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Saturday, September 25, 2010
Is bottled water any good?
Pressing the snooze button for the third time in a row, finally I got off the bed at 4 a.m. My heavy eyes begged for more sleep. I desperately wanted to call off the trip to Kandy. However, knowing the consequences of missing this, I pushed myself to the washroom. ‘Never play with your career’ Dad’s voice echoed in my head. Rushing through the packing, ironing and dressing, I was ready in the nick of time.
“Dad! Dad! We are late!” “Jana! I waited for almost half an hour now. You are the one who is late,” he replied.
“Oh never mind! Let us go now. Bye Amma! Bye Malli!” I rushed to the car. “Did you take the things you need?” Amma inquired and as usual, Dad worried himself about my financial status. I nodded and waved at Amma as the car approached the road.
“Oh! What made you late?” My workmates queried. “Dad got late to get ready,” I stuttered. “Can we please start the journey now?” the annoyance of a colleague stopped further inquiry. “Wait wait!” I interrupted. “I need to drink some water and go to the washroom,” I begged. “Hurry up then,” yelled the workmate in-charge of us.
I shoved my hand into the bag to take the bottle out, but my fingers hit bare leather. I stopped in surprise and started to rummage through all the pockets of my bag.
With a sickening thud, I realised my precious bottle of water was missing. For a moment, cursing me for being careless, I thought of the long day ahead without the bottle. “Oh! I have left my bottle of water,” I said. “Don’t worry, we’ll give you water,” a friend assured.
“But we cannot stop anywhere to buy a bottle,” I fretted for the bottle, ‘Drinking water to my heart’s content is impossible from another’s bottle!’ As the day passed all my thoughts revolved around the bottle.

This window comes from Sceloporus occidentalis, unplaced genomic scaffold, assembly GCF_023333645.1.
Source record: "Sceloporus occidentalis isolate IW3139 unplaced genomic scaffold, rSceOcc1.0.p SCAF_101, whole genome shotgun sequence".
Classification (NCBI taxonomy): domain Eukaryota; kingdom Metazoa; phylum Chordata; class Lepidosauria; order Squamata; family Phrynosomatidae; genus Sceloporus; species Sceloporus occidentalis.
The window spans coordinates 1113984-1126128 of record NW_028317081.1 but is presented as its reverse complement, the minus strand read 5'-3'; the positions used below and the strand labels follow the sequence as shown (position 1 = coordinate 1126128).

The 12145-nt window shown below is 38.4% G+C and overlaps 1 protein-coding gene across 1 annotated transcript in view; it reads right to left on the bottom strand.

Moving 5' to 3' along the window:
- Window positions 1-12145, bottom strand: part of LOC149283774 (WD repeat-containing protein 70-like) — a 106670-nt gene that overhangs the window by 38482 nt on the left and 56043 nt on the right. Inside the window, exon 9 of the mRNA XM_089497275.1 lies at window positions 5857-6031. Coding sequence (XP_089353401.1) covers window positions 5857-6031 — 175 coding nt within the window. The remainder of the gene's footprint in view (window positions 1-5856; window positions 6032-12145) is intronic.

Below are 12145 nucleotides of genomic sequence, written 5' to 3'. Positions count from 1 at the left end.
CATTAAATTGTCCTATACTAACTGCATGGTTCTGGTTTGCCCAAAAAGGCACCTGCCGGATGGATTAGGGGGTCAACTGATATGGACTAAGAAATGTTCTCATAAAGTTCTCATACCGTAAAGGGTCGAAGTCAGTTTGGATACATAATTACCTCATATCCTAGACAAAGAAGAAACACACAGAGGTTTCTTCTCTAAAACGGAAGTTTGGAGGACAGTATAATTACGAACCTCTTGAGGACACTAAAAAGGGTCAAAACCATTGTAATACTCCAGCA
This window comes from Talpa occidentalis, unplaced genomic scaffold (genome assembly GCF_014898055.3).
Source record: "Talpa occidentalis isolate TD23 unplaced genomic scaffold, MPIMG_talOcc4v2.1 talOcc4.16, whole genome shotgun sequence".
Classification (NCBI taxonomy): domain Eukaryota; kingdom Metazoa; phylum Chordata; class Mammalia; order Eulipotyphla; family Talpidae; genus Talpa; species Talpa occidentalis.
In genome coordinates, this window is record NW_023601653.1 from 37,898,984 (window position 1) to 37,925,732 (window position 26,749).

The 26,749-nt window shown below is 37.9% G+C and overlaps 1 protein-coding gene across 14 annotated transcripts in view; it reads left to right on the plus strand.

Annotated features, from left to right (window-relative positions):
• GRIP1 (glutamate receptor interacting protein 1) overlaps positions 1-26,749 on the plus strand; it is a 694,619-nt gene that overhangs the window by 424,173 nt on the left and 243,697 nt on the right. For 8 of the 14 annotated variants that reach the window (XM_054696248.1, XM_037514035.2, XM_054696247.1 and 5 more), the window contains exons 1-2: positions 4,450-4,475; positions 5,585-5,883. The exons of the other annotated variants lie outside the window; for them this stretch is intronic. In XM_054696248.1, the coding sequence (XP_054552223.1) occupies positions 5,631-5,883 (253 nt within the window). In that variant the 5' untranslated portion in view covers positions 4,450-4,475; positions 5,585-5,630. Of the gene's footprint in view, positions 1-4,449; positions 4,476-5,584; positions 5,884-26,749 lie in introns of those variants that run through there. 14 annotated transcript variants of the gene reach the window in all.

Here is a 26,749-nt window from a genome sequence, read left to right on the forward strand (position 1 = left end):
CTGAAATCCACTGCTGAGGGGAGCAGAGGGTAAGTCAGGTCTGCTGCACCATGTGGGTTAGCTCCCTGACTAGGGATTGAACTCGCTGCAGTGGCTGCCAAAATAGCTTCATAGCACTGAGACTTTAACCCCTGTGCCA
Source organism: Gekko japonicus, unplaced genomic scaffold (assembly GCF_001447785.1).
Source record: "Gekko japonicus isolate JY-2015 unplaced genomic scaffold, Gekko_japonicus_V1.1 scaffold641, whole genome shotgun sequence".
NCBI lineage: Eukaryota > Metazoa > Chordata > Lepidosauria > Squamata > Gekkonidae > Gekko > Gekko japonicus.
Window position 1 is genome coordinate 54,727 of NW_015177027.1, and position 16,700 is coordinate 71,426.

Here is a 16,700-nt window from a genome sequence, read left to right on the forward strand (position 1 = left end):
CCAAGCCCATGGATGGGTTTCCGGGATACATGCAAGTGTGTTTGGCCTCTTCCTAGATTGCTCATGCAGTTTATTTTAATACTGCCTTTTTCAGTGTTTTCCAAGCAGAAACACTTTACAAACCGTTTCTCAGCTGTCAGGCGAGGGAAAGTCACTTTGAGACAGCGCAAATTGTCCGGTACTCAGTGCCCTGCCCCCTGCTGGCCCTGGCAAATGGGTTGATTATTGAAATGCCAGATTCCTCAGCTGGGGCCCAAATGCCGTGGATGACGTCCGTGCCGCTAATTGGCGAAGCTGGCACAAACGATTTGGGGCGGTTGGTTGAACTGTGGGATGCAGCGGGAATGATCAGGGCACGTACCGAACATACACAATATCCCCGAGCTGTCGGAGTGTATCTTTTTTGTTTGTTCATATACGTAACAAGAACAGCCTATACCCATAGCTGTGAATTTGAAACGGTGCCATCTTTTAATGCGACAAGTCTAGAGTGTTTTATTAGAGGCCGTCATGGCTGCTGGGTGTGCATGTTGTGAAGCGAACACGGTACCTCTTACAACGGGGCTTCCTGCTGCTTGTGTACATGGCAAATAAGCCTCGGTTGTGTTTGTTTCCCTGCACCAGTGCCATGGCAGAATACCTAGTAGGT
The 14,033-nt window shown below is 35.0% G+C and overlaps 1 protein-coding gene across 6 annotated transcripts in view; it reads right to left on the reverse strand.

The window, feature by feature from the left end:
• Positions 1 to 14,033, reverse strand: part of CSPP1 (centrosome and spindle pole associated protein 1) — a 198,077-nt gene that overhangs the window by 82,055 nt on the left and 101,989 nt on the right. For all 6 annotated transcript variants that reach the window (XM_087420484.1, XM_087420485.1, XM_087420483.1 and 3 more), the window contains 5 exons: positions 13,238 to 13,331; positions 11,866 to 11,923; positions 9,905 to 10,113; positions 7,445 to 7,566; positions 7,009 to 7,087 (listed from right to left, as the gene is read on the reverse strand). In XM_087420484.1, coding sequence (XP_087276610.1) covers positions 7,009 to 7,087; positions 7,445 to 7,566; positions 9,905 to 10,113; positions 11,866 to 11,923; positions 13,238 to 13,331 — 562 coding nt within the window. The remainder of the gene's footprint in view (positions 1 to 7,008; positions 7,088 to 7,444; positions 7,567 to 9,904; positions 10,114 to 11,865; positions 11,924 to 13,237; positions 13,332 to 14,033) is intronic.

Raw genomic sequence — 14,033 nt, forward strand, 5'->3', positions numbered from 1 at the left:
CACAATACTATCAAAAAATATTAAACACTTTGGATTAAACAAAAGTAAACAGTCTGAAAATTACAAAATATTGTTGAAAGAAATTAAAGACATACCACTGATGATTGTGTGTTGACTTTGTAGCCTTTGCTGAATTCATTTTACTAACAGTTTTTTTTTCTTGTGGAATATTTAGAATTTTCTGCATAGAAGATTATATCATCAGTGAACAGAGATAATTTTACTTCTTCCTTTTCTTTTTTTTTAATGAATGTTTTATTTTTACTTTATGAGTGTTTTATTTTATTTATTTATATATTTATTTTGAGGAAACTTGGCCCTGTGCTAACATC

It made me thirstier than any of the other days.
Lost in my thoughts, back in the bus, I heard someone calling the driver, “Prasanna, issaraha kohenhari navaththanna vathura bothalayak ganna (stop somewhere to buy a bottle of water),” the voice ordered. I sighed with a relief and grinned at my colleagues. “Thank you,” I murmured. “How can we be cruel to the damsel in distress?” voiced one of the workmates.
“Though we habitually drink bottled water, it is not a healthy choice, you know?” with another grin, I initiated a conversation. “Why?” they were inquisitive. “Those bottles are carcinogenic,” I reasoned. “Carcinogenic? What does that mean?” Someone inquired. “It can cause cancer. The water bottles available in the shops are PET bottles. These PET bottles contain a potentially carcinogenic element known as DEHA, which is a cancer-causing chemical agent,” I cautioned.
“Two years ago I interviewed a physician interested in this subject, Dr. Waruna Gunethilake. He said plastic could leak chemicals that can cause cancer and many more health risks.” Whispers filled the air, breaking the silence in the bus. Plastic bottles have become one of the essentials in our day-to-day life. It is easy to carry, readily available and affordable too. The astonishment on my workmates’ faces demonstrated their dependence on these bottles.
“Tests have shown that these chemicals can give rise to breast cancer and decrease sperm count. Most importantly when these plastic are put to hard use and exposed to high temperature, like microwaves, hot liquids, and direct sunlight, even refrigeration, chemicals leak.” They gazed at me with their startled eyes. “Repeated washing and rinsing can cause plastic molecules to break easily. They are micro-breaks, not visible to the naked eye. Thin bottles can leak more chemicals.” I explained the gravity of it. “So, what you say is not to use plastic water bottles from now?” “You can use, but make sure you dispose of them after the first use,” I advised.
The rest of the journey was a silent one. I assumed that thoughts about the use of plastic bottles kept them busy. Something worth mention is when you are buying a water bottle for everyday use, check the number underneath the bottle within a triangle with arrows - commonly known as the recycling symbol. If it says five, go for it.
According to Dr. Gunethilake, these types of plastic contain a coating inside the container, which prevents leaking chemicals. However, keep in mind that all plastics can leak chemicals under certain conditions. As a rule of thumb, do not subject even the most durable plastics to high temperatures and never drink water from bottles, kept in the vehicle on hot, sunny days. After all, health should come before convenience